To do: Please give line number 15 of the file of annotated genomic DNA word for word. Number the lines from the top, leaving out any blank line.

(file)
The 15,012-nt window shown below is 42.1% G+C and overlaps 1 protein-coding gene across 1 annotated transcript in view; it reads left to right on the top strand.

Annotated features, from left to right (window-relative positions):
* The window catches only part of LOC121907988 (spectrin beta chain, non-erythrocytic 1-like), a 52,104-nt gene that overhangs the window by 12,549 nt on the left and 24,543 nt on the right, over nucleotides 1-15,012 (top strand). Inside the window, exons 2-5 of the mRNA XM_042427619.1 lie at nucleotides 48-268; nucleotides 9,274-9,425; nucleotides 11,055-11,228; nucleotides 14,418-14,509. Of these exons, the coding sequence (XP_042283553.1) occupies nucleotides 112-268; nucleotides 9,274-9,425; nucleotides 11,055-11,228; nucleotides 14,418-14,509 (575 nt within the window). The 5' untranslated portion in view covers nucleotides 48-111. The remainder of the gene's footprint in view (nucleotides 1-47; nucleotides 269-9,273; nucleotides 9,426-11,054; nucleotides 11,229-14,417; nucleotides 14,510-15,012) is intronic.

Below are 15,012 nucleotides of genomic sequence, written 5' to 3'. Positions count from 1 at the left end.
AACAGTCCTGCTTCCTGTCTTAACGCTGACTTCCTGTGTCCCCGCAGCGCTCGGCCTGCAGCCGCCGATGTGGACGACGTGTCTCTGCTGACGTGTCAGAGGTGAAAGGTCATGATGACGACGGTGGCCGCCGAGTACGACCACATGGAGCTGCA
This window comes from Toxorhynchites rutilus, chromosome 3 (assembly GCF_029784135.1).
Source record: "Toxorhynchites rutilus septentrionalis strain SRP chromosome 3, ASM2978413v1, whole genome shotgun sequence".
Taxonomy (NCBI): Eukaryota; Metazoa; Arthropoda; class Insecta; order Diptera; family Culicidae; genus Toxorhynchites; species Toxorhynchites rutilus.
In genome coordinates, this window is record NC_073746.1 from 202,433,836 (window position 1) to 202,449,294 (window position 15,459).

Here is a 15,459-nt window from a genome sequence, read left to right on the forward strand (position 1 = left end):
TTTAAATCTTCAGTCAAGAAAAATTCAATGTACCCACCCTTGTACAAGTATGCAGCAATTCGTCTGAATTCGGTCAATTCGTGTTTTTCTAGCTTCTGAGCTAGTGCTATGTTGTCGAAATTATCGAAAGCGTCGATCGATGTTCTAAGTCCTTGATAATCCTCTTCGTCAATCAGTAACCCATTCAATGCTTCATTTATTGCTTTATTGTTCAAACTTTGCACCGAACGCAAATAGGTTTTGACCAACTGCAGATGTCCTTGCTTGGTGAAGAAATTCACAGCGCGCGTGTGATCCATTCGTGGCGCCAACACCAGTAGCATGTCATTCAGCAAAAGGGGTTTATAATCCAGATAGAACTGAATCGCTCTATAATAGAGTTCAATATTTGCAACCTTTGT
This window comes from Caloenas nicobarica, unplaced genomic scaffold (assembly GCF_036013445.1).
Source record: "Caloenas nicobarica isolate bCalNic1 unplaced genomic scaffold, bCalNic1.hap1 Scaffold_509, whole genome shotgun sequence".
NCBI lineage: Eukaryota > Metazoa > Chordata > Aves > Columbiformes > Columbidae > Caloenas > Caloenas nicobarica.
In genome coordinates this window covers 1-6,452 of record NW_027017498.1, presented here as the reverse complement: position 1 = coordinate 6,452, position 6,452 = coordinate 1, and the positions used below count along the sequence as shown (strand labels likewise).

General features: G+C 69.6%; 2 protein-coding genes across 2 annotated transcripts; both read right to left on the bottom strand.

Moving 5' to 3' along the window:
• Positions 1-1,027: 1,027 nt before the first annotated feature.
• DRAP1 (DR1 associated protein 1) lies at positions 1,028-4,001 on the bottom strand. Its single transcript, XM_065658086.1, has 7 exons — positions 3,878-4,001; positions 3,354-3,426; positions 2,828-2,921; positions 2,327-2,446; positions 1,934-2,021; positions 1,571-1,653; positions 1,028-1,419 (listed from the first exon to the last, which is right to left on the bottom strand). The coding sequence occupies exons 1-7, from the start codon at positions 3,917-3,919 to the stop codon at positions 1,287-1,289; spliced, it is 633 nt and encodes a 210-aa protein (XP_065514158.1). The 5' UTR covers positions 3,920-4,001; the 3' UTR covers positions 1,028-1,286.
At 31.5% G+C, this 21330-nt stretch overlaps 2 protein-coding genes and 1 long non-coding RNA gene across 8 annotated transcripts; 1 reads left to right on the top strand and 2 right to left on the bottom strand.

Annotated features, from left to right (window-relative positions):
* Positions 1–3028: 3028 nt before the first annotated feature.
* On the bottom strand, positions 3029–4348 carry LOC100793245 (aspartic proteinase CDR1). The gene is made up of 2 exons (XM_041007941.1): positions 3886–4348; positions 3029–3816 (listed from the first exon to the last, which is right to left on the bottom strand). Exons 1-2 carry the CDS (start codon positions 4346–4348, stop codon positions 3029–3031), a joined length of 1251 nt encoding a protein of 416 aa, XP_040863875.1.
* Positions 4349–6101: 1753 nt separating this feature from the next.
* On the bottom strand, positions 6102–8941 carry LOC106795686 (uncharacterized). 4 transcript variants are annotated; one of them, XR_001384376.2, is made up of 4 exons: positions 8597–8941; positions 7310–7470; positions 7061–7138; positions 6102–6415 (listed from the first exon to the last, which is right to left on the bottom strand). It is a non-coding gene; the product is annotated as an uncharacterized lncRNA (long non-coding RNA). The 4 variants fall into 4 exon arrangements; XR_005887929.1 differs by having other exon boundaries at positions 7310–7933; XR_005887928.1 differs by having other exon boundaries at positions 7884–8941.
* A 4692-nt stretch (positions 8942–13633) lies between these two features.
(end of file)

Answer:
In genome coordinates this window covers 1-6,452 of record NW_027017498.1, presented here as the reverse complement: position 1 = coordinate 6,452, position 6,452 = coordinate 1, and the positions used below count along the sequence as shown (strand labels likewise).